Alan Rufus Net Worth & Biography
|Popular Name:||Alan Rufus|
|Real Name:||Alan Rufus|
|Age:||Died in 1093 (age of 53)|
|Profession:||Nobleman, First Lord of Richmont|
|Net Worth:||$180 Billion|
Alan Rufus was a Breton nobleman, and the 11th-century military companion and kinsman of William the Conqueror (Duke William II of Normandy), serving William during the Norman Conquest of England. He held some properties in Rouen and became the first Lord of Richmont. His acquisitions around England included many lands that had been owned by Edith, King Harold’s wife. He was active in donating to a number of religious houses. He was born in 1040 and died in 1093 leaving behind a fortune estimated at almost a hundred and eighty billion dollars.
Biography, Early Life, Career
Alan Rufus was born in 1040 to Eozen Penteur (Count of Penthièvre) and Orguen Kernev (Agnes of Cornouaille).
He was granted Alan Rufus a significant English fief by William the Conqueror in about 1071. That fief later became known as the Honor of Richmond.
Alan Rufus is first mentioned as a witness (along with his brothers Willelmus, Rotbertus, Gausfridus, Ricardus and mother Orguen) to a charter dated to 1056/1060, issued by his father to the Abbey of Saint-Aubin in Angers. He was lord of Richemont in Upper Normandy before September 1066 and already held properties in Rouen, the capital of Normandy
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There is a probability that he was present at the Battle of Hastings in 1066. His earliest acquisitions in England included numerous land titles that had been owned by King Harold’s wife Edith the Fair.
In the 1080s, Alan Rufus witnessed many documents of King William in England, and one of Queen Matilda in England. It is likely that Alan was present with King William I and many other members of the King’s Council at Gloucester in December 1085 when they discussed preparations for the survey of England, which later became known as the Domesday Survey. Through 1086, Alan and Robert, Count of Mortain served King William, e.g. in Wiltshire in southwest England and at Fécamp in Normandy.
By 1086 he had become one of the wealthiest and most influential men in England, behind only King William I and Robert of Mortain in the number of holdings. He was considered the most powerful magnate in Yorkshire and East Anglia and possessed property in Brittany, London, and in Normandy (in Rouen and Richemont).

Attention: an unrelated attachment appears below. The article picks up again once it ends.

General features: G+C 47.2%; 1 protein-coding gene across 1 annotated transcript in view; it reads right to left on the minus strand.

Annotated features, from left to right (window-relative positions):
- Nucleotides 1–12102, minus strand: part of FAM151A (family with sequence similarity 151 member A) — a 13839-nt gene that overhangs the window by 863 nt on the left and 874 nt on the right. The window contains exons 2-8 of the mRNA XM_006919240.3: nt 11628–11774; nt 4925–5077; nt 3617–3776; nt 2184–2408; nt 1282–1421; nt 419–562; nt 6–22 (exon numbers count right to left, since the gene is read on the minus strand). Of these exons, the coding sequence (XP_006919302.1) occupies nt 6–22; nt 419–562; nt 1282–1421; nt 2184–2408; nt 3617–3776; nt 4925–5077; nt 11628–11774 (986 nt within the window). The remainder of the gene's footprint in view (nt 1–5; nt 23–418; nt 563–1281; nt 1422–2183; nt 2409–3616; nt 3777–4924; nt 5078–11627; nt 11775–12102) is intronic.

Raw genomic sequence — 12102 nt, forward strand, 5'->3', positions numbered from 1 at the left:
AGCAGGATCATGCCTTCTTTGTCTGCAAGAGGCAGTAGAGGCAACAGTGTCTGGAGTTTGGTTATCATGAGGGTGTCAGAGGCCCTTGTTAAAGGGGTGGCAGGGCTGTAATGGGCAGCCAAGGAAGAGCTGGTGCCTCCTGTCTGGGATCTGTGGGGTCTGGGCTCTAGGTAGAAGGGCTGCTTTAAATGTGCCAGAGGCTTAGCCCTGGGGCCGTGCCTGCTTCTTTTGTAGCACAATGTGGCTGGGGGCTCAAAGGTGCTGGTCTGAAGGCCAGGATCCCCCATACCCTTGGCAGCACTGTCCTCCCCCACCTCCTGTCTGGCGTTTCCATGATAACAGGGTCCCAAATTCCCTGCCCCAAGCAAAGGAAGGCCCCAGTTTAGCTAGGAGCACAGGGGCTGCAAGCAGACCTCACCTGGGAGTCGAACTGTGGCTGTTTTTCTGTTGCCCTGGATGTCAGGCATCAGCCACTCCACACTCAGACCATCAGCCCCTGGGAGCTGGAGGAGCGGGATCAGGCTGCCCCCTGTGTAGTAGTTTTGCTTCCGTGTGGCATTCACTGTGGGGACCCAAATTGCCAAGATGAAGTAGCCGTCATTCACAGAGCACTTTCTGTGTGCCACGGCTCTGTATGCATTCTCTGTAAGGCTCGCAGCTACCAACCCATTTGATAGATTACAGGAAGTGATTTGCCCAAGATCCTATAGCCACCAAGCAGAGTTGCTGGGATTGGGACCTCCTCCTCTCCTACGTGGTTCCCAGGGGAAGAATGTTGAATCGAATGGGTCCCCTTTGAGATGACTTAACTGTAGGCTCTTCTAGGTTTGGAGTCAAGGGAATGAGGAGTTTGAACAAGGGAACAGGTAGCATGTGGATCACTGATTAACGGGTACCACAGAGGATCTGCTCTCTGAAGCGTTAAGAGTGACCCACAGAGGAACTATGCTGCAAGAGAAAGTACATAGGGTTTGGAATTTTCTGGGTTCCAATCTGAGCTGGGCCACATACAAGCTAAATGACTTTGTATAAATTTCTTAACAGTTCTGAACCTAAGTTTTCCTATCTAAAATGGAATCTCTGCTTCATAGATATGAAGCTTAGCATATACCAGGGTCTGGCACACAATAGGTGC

Alan donated huge sums to many religious houses. He most famously founded, with King William, the Benedictine St Mary’s Abbey in York. He was one of the first four tycoons to support William II of England against the 1088 Rebellion in favor of Robert Curthose, the Duke of Normandy. Beginning in March 1088, Alan was granted more territories by King William from the land confiscated from his neighbors who had rebelled.
Alan Rufus died childless in the year 1093 at the age of 53. As Lord of Richmond, he was succeeded by his younger brother Alan Niger. Alan Niger also died without issue just like his predecessor and was succeeded by another brother Stephen, Count of Tréguier.
Alan Rufus Net Worth: Income Sources, Investments
Alan Rufus was a Breton nobleman, and the 11th-century military companion and kinsman of William the Conqueror (Duke William II of Normandy), serving William during the Norman Conquest of England. He held some properties in Rouen and became the first Lord of Richmont. His acquisitions around England included many lands that had been owned by Edith, King Harold’s wife. He was active in donating to a number of religious houses. He was born in 1040 and died in 1093 leaving behind a fortune estimated at almost a hundred and eighty billion dollars. Alan Rufus, born in 1040, had an inflation-adjusted net worth of $180 billion as of the time he passed away in 1093. He was a relative and companion of William the Conqueror. He was the 1st Lord of Richmond and stood by William during the Norman Conquest of England. The second son of Euozen Penteur, Alan was given the “Honor of Richmond” by his kinsman William the Conqueror. The first known mention of Alan came as a witness to a charter. He was also mentioned in the Domesday report as Alan the holder of a carucate.
Rufus started building the Richmond Castle in 1071. He was the first constable of his new castle, and was the leader of England’s Bretons. By 1086 he was one of the wealthiest and most powerful men in England. He founded the Benedictine St. Mary’s Abbey in 1088 and also donated large sums of money to religious organizations, for which he is still remembered to date.
Alan Rufus is third among the barons in terms of yearly income. It was said that he earned about £1,200 annually. His income in the year that he died, 1093, was £1,100.